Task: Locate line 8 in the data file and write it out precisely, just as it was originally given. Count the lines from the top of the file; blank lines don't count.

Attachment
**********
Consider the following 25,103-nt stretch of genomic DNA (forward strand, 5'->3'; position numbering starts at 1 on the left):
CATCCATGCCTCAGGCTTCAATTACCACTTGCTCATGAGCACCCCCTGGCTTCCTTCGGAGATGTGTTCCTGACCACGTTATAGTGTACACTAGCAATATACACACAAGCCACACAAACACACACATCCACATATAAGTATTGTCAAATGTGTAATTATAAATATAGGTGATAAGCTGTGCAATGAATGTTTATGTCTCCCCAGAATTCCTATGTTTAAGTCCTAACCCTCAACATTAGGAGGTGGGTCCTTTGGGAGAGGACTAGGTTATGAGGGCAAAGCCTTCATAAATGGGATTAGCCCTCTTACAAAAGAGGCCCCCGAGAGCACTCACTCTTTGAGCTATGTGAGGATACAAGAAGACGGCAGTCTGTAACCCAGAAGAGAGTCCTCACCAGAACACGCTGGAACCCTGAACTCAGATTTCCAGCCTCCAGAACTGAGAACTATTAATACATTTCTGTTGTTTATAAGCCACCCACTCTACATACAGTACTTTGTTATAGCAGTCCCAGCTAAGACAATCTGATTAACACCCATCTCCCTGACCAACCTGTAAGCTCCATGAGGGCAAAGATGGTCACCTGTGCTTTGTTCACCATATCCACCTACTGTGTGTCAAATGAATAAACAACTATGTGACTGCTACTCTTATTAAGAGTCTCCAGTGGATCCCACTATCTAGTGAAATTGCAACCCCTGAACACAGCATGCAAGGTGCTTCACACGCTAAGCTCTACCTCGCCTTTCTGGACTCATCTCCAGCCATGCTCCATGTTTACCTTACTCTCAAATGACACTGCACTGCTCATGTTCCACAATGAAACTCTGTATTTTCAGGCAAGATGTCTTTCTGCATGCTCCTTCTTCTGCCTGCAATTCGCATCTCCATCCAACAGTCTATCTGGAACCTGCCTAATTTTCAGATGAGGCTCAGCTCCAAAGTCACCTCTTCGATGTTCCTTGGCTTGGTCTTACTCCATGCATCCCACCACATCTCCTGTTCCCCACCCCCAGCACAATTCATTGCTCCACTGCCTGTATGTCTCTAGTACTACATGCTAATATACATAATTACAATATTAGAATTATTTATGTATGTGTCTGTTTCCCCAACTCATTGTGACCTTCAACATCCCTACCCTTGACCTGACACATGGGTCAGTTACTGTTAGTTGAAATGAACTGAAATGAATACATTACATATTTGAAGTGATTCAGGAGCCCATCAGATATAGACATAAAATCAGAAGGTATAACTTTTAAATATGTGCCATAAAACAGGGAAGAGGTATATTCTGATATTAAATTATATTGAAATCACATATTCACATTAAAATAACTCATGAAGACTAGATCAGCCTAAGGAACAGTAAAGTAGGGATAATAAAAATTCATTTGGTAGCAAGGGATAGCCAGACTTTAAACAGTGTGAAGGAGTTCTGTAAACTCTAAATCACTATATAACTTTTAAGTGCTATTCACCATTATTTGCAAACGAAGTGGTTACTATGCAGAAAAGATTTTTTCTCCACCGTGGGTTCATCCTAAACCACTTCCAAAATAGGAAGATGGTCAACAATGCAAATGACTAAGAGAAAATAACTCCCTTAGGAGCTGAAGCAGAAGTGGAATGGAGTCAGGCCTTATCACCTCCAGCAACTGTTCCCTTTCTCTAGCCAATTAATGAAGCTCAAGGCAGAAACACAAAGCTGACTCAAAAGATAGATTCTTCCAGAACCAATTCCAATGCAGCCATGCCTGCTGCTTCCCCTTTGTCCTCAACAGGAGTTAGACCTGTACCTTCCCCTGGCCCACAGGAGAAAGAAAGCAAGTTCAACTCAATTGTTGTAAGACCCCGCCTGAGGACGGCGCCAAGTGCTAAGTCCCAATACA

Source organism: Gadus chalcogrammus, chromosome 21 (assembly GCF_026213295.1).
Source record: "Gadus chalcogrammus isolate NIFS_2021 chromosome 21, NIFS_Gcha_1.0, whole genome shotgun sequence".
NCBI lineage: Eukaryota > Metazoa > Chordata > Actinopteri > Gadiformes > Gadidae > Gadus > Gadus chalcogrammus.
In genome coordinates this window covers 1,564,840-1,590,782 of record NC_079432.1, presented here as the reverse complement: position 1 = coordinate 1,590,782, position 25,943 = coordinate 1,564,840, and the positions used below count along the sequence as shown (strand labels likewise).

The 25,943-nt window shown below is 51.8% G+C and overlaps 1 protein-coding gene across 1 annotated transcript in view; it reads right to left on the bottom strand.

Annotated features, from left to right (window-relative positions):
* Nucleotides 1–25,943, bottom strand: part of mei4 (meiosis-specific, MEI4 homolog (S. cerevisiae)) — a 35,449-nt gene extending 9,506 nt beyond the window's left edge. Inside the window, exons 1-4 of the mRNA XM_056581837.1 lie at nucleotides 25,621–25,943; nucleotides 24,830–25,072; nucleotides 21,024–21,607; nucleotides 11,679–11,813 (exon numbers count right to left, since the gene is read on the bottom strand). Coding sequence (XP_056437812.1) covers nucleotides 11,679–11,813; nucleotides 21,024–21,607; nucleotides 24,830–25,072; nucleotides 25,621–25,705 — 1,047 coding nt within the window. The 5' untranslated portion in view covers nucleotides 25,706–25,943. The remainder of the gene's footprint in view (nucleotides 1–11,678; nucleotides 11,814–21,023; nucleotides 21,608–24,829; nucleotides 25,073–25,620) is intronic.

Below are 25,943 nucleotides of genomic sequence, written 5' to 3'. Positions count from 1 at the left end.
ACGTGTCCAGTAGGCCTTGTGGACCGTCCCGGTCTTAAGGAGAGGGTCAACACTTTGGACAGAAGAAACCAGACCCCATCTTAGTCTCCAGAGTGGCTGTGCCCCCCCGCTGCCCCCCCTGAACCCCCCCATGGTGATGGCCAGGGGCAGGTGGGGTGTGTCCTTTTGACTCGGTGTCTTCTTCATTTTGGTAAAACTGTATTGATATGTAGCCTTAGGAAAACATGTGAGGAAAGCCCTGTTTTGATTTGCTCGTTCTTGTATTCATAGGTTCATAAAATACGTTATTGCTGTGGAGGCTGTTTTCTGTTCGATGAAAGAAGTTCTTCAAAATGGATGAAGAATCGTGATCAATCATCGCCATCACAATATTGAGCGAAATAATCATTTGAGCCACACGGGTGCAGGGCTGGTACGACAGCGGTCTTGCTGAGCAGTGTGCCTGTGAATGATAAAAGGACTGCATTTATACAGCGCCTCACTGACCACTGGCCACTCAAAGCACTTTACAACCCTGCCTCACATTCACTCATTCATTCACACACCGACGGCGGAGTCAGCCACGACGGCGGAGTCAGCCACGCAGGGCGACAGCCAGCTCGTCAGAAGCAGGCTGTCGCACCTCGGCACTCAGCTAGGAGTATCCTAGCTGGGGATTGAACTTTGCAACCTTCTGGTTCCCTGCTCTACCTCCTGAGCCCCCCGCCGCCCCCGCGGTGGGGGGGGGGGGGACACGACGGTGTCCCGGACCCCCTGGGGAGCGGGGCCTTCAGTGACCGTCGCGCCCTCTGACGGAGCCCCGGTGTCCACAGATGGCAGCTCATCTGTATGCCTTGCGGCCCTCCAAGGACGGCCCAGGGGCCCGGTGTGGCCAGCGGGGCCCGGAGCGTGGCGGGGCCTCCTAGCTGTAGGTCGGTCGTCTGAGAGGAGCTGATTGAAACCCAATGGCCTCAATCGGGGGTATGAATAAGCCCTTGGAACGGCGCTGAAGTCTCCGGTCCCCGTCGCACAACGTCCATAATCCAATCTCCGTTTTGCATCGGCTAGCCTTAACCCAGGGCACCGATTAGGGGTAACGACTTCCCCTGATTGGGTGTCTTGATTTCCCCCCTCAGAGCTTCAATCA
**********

Annotated features, from left to right (window-relative positions):